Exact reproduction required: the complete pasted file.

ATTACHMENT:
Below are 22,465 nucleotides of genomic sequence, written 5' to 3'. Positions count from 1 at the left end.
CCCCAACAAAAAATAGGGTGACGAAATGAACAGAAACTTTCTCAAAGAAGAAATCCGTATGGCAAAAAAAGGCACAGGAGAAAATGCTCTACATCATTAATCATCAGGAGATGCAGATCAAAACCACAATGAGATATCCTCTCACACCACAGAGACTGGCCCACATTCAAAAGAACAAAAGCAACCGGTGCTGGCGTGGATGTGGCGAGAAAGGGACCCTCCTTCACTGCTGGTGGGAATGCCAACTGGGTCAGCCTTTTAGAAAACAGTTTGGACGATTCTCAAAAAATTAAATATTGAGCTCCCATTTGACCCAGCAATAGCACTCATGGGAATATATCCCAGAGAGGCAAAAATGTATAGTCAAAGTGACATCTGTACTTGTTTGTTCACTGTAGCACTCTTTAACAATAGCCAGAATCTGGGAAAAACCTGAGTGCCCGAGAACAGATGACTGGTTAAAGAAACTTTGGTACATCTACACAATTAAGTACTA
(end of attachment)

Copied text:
Below are 22,465 nucleotides of genomic sequence, written 5' to 3'. Positions count from 1 at the left end.
CCCCAACAAAAAATAGGGTGACGAAATGAACAGAAACTTTCTCAAAGAAGAAATCCGTATGGCAAAAAAAGGCACAGGAGAAAATGCTCTACATCATTAATCATCAGGAGATGCAGATCAAAACCACAATGAGATATCCTCTCACACCACAGAGACTGGCCCACATTCAAAAGAACAAAAGCAACCGGTGCTGGCGTGGATGTGGCGAGAAAGGGACCCTCCTTCACTGCTGGTGGGAATGCCAACTGGGTCAGCCTTTTAGAAAACAGTTTGGACGATTCTCAAAAAATTAAATATTGAGCTCCCATTTGACCCAGCAATAGCACTCATGGGAATATATCCCAGAGAGGCAAAAATGTATAGTCAAAGTGACATCTGTACTTGTTTGTTCACTGTAGCACTCTTTAACAATAGCCAGAATCTGGGAAAAACCTGAGTGCCCGAGAACAGATGACTGGTTAAAGAAACTTTGGTACATCTACACAATTAAGTACTA